The Netflix series Narcos opens with the quote “Magical realism is defined as what happens when a highly detailed, realistic setting is invaded by something too strange to believe.’’
Just outside Winchester, Hampshire is a natural amphitheatre, known locally as the devil’s punchbowl. It’s a quintessential piece of tranquil English countryside; rolling green hills with scattered woodland. It’s all very nice and sedate, where the only sign of excitement comes from the occasional dog walker or grazing sheep.
Then once a year it’s invaded by An Audio-visual joyride, as I called it in 2015.
Boomtown has appeared in the devil’s punchbowl since 2011, and every year it lives up to its reputation as something unique in the UK festival scene. Because Boomtown is not just a music festival; it’s an immersive experience into a vast fantasy world, strung out over the valleys and hills. Every year brings with it a fictional chapter in a continuous storyline, be it alien invasions, corporate dictatorships or even a revolution.
Boomtown is not just a music festival; it’s an immersive experience into a vast fantasy world
When you arrive you gradually start to realise that Boomtown is big. Really big. Seeing it all is impossible, so it’s best to act like a good tourist and wonder without too detailed a plan. It’s the one festival you don’t want to have an agenda, or a list of bands to see. Just go with the flow, you won’t regret it.
The architecture and attention to detail is incredible. This is old school film sets before the days of green screen. Gradually you start to understand the layout of the city and its various districts. At its heart lies the town centre, where an eclectic mix of bands play including folk, punk and hip-hop. Limp Bizkit played here at a surprisingly intimate gig. From here, you start to drift into the city’s other districts, all with a unique vibe and character.
Head to the Old Town and you find a dense warren of narrow alleyways and crumbling facades, where folk punk blares out from taverns and backstreet bars. Circus performers end up here, hanging upside down out of windows or attempting a tightrope walk.
Then you drift on to some of the other 14 districts. Paradise Heights, a lavish area where funk and soul drift across the sofa beds and casino tables. District 5, a gritty industrial zone of drum and base, house and jungle. Sector 6, an even grittier district with jungle and grime. If Jazz and reggae is more your thing, Whistlers Green provides a more sedate atmosphere, providing saunas, hot tubs and all manner of mind and soul care.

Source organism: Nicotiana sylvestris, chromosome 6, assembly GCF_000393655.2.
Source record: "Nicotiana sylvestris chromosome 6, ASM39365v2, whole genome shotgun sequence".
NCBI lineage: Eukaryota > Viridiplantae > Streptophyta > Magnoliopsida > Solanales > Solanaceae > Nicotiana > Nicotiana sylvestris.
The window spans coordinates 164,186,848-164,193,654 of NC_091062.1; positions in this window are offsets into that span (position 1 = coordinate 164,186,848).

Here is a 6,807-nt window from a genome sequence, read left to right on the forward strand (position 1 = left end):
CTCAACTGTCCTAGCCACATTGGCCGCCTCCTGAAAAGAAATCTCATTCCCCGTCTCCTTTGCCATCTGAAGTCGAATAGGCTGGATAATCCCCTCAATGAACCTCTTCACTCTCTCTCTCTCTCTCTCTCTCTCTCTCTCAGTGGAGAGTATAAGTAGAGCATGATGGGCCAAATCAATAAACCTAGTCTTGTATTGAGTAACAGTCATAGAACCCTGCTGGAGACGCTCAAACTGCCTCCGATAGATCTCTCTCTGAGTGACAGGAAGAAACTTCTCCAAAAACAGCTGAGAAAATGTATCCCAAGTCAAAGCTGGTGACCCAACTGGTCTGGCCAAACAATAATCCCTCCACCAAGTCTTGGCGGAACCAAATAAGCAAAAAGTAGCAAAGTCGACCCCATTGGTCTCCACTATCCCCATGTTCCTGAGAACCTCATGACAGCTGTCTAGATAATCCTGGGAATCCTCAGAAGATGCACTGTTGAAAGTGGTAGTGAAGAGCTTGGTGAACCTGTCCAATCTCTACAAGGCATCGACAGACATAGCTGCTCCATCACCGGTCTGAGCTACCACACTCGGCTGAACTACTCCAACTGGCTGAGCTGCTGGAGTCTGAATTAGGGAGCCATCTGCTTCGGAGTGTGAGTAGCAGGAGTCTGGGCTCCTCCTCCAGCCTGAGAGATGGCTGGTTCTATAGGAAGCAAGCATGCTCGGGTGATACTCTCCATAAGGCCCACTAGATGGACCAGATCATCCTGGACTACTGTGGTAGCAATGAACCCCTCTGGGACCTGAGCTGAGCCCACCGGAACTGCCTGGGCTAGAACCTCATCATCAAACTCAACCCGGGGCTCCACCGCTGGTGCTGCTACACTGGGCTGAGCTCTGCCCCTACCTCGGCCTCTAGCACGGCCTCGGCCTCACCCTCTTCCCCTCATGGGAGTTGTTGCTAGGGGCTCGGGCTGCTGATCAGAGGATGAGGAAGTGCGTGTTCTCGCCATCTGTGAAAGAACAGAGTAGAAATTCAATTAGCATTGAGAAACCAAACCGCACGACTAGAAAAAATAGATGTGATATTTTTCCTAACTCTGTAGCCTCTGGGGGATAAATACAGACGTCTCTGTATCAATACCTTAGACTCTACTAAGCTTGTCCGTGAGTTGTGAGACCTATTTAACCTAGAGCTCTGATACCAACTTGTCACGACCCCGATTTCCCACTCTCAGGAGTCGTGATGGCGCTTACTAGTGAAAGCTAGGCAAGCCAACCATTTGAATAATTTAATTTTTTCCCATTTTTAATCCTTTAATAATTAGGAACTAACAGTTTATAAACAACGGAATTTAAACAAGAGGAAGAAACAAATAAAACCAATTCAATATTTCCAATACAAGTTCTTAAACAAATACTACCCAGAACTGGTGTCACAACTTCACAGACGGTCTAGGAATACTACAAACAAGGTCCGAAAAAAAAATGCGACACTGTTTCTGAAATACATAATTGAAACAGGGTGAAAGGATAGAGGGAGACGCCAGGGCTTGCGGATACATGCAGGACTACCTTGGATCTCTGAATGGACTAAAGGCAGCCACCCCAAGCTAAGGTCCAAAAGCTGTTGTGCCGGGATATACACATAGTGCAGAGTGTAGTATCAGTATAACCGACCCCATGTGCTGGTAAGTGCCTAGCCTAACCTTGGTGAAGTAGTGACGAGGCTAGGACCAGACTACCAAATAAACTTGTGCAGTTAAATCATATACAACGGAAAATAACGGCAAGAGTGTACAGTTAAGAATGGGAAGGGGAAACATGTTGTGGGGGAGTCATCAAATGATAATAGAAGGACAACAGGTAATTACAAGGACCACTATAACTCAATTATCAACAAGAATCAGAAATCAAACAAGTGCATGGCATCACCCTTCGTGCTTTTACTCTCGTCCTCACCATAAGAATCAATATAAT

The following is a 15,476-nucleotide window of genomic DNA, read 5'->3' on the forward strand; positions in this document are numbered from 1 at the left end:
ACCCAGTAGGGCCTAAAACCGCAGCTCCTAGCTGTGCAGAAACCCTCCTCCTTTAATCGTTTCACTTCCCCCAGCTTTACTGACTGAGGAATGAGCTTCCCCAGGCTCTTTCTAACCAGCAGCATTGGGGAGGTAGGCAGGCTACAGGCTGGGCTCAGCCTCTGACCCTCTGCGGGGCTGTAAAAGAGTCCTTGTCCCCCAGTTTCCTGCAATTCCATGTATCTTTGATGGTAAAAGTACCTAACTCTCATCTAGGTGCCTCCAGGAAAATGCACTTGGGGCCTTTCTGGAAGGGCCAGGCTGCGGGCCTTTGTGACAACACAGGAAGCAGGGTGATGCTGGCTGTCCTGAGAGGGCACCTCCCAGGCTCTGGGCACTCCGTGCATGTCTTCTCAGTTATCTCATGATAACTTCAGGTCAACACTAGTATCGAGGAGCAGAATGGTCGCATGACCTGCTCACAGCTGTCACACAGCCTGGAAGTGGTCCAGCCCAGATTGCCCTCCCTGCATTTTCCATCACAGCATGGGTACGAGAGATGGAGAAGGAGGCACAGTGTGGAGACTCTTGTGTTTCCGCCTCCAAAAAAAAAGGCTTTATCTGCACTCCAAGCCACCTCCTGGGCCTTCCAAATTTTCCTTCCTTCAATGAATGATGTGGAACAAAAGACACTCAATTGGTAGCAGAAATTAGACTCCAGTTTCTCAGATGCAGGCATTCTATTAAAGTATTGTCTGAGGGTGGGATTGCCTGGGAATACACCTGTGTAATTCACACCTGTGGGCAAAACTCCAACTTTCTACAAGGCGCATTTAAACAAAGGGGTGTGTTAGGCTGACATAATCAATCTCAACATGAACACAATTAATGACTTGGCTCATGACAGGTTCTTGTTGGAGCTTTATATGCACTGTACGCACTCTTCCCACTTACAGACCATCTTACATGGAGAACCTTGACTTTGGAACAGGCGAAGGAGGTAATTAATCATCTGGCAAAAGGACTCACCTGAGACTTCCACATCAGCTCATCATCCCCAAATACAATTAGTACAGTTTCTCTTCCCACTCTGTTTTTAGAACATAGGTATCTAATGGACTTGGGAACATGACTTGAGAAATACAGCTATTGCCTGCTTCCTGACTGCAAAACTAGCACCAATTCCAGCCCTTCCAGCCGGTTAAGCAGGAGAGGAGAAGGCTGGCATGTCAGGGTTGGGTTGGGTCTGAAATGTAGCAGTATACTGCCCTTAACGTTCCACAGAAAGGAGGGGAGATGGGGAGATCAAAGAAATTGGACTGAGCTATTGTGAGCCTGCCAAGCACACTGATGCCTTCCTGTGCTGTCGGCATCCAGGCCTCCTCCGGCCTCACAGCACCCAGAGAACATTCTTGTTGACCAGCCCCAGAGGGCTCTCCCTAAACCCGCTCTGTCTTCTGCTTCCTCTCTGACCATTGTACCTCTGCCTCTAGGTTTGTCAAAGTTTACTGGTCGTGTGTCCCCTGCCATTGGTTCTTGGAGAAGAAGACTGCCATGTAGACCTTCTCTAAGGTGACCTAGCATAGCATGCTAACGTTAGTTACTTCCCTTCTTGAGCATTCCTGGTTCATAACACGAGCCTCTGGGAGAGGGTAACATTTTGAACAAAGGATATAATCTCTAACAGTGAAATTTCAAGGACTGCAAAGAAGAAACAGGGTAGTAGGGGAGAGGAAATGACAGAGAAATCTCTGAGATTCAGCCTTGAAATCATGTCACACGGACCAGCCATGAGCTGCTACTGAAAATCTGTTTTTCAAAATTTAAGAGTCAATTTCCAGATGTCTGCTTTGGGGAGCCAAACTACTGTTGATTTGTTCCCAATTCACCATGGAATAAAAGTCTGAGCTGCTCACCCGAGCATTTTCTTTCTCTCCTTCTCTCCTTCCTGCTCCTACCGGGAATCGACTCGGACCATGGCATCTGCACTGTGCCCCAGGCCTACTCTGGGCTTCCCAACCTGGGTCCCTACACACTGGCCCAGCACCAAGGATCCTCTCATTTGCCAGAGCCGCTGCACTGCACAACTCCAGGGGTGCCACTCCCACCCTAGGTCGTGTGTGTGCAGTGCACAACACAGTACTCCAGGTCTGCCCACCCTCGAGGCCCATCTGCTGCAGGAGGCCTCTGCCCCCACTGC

And for fans of psychedelic trance, head to one of the woodland parties scattered all about the site, saturated in liquid colour light displays. And what city would be complete without a Chinatown?
But perhaps the greatest landmark at Boomtown is Lion’s Den. Built at the foot of a valley and complete with waterfalls, it looks like some kind of Aztec temple, still functioning after centuries of use. Damon Albarn and his fantastic creation the Gorillaz chose it for their only UK festival this year. It was a fitting venue for the impressive animations and showcase of hot new talent.
For all its impressive theatre and creativity, Boomtown does not neglect its line-up or its organisation, with its 25 main stages and 80 smaller venues. Since its inception as a small 1000-strong music festival back in 2009, its grown to 60,000 people in 2018, its 10th Chapter. But it remains an independent festival, helping to give it its unique character. Boomtown is genuinely something special, with a vibrant and unpretentious atmosphere.
War on plastic
Given the scale of Boomtown and its location its inevitable issues of sustainability have been raised in recent years. This year the organisers have signed the Drastic on Plastic Pledge as part of a commitment to eliminate single use plastic by 2021. As part of this pledge, they have banned plastic straws and plastic serveware on all trader stands,
Boomtown is also participating in the Greener Festival Award for the first time this year, which will independently assess its sustainability performance. A shuttle bus runs between the site and Winchester Railway Station, coaches collect from over 50 destinations and this year an organised cycle tour to Boomtown was organised.
For 2019, they are banning ALL single-use plastic, and plan to plant a tree for every person on site. Effectively creating a rain-forest. It’s a festival that appreciates its surroundings. If it didn’t the farmers on the South Downs Way would kindly ask them not to come back.
There is the equivalent to 8750 plastic straws in one tent. Most major music festivals leave behind 20,000 tents
Each year there’s a mass clean-up operation and they always protect the wildlife. This year they’re looking to solve every festival’s biggest problem; tents. There is the equivalent to 8750 plastic straws in one tent, and none of it can be recycled. Most major music festivals leave behind 20,000 tents. Just let that sink it, and if you’re a festival goer that’s left behind yours. Shame on you. Don’t add to this statistic for 2019.
There’s far more information about Boomtown and sustainability in the video “What it takes to make a world”, below.[su_youtube url=”https://youtu.be/7vGfn9gxbtk” width=”300″ height=”200″]
Like any festival, days and memories start to blur together, and it all starts to become very real and very believable. The outside world fades into the background, and the dream world of Boomtown becomes very real. And then, as quickly as it arrives, it fades away back into the hills. Something too strange to believe.
Here’s to the next 10 chapters. Boomtown Chapter 11 starts on 7th August 2019.
Photos Paul Whitley, Scott Salt, Jody Hartley, Sam Neill & Scott Tisson